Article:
How To Hang Dry Herbs At Home

Learn how to hang dry herbs at home with this easy tutorial. It’s a fun simple way to preserve your summer herb garden, and the flavour is far superior to the dried herbs you’ll find at the grocery store.

farmhouse kitchen wooden table with strand of herbs hanging to dry - How To Hang Dry Herbs At Home

Why dry your own herbs?

Summer may be over, but that doesn’t mean you have to say goodbye to the flavour that fresh herbs add to your cooking. It’s actually super easy to preserve your summer herb garden to enjoy all year round! You don’t need any fancy equipment either. Just some string and a bounty of herbs! Here’s some of the top reasons why you should dry your own herbs at home:

  • Home-dried herbs have way more flavour than store-bought ones.
  • You’ll save money by not purchasing herbs from the store.
  • You have control over the growing process, such as ensuring organic methods are used.
  • Dried herbs hanging on your wall add a charming and cozy decorative touch.
  • It’s a fun activity that connects you with nature, plus kids would love doing this too!
Hang Dry Herbs At Home

What is the best way to dry herbs at home?

Drying herbs at home is so easy, and while my preferred method is to hang them on the wall, there are several alternatives you might consider:

  1. Microwave Drying: Sandwich the herbs between paper towels and zap them for 2-3 minutes, followed by 15-second intervals until they’re brittle. This method is quick, although it might reduce the herbs’ tastiness.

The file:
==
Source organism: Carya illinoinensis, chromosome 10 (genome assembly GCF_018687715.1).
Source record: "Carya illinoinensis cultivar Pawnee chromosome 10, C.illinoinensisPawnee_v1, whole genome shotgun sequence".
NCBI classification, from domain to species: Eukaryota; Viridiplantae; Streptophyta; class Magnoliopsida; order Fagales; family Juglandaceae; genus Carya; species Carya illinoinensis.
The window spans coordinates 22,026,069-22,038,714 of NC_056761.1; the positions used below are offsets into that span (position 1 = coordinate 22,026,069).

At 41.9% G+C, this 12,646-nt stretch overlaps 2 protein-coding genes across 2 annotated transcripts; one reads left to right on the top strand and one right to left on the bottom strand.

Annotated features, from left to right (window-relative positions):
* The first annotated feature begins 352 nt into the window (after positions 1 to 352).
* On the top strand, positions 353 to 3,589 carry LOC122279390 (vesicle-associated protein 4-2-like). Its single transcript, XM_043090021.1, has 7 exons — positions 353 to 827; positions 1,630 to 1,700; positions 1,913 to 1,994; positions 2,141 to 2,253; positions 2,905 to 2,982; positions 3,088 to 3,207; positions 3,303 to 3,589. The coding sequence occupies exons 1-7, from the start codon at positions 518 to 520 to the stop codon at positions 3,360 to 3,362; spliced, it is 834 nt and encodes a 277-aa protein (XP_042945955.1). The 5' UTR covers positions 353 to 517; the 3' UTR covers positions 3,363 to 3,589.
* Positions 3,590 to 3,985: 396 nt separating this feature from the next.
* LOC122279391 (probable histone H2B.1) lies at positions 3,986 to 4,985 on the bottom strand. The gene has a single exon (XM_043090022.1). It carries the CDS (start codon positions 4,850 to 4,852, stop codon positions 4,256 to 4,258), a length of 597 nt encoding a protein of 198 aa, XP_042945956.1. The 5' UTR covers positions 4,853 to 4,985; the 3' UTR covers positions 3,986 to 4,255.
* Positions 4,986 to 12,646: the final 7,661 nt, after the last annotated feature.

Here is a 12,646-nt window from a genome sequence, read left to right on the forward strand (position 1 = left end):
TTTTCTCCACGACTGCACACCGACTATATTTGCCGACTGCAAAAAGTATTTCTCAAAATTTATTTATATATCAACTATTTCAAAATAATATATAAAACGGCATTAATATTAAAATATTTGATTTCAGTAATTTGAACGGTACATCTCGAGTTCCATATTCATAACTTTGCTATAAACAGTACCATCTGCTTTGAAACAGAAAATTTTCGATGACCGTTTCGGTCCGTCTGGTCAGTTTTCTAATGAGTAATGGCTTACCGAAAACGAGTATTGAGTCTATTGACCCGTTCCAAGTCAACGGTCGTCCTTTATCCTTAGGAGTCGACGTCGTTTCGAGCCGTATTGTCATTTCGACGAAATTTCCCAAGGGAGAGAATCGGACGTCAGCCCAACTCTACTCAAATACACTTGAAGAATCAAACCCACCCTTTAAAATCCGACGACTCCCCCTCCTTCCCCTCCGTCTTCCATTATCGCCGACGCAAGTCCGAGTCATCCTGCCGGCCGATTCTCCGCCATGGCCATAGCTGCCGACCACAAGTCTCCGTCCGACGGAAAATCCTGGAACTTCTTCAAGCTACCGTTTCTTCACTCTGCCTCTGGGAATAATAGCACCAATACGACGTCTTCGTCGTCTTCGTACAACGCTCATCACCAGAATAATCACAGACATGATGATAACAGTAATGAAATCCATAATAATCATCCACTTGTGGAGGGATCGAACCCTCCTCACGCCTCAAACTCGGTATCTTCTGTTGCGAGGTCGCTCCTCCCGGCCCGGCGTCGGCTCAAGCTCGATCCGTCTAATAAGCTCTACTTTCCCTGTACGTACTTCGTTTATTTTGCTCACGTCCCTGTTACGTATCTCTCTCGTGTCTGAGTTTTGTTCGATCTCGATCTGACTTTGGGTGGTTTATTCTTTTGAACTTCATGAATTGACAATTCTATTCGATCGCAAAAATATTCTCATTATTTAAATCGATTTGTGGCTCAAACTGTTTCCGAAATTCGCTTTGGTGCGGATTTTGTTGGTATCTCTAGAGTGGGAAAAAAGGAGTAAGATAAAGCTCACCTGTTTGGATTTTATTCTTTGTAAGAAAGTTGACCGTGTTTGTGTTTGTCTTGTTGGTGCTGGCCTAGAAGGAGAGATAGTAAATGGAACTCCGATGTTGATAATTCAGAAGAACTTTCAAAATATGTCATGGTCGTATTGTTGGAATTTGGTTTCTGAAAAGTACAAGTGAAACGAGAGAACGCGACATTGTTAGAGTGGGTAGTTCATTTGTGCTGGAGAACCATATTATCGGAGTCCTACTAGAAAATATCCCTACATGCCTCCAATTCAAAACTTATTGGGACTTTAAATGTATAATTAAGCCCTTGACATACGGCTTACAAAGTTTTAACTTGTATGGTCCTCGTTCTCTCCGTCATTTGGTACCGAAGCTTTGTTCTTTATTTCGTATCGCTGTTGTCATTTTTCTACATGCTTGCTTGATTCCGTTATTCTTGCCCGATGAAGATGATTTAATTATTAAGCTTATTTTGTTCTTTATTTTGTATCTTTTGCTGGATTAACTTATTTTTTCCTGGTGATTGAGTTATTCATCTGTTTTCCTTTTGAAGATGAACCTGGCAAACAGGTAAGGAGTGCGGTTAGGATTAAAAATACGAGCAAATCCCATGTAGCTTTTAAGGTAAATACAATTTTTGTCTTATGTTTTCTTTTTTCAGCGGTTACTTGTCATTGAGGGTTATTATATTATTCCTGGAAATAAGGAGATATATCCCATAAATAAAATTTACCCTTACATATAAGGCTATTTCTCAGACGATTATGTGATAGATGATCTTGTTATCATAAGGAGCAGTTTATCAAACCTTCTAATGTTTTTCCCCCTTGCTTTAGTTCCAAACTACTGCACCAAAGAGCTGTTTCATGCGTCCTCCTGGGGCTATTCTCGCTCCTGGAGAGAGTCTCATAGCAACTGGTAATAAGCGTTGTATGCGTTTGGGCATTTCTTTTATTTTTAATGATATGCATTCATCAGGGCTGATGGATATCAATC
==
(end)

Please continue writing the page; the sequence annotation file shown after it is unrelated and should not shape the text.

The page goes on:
2. Using a Food Dehydrator: If you’re lucky enough to own a dehydrator, you can use it to dry your herbs. For guidance, check out this post.
  3. Freeze Drying: This technique is excellent for long-term preservation and maintaining flavour. Freeze dryers are a bit of an investment, but well worth it. I’m currently saving up for one! In the mean time, you can check out this post for more information on how to dry herbs in a freeze dryer.
  4. Oven Drying: Set your oven to the lowest temperature and leave the door slightly open for airflow. Use a cooling rack instead of a tray for better air circulation and remember to put a sign on your oven to remind you that it’s in use.
  5. Wall Hanging: My top choice! Tie small bunches of herbs and hang them up to dry for a couple weeks. They look so pretty and this method produces the best flavour too. The full tutorial is below.

How To Hang Dry Herbs At Home

Here’s a quick overview on how to hang dry herbs at home. We’ll dive into all the details including a full tutorial below.

  • Step 1: Harvest The Herbs
  • Step 2: Bundle The Herbs
  • Step 3: Hang Herbs To Dry
  • Step 4: Store Dried Herbs
Hang Dry Herbs At Home

Which Fresh Herbs Should I Dry?

When deciding which fresh herbs to dry, consider those that retain their flavour well after the drying process. Here are some commonly dried herbs that are great for preserving:

  • Rosemary: Known for its strong flavour, it dries excellently and can be used in a variety of dishes.
  • Thyme: Maintains its flavour when dried and is versatile in cooking.
  • Oregano: A staple in Italian cuisine, it dries well and its flavour can even intensify.
  • Sage: Perfect for drying, with its earthy flavour that complements many recipes.
  • Mint: Dries well and can be used for teas as well as culinary purposes.
  • Basil: While it can lose some flavour when dried, it’s still useful in cooked dishes.
  • Dill: The feathery pieces dry well and are wonderful in soups, stews, and pickles.
  • Parsley: Dries well and is a versatile herb for garnishing and flavouring a wide range of dishes.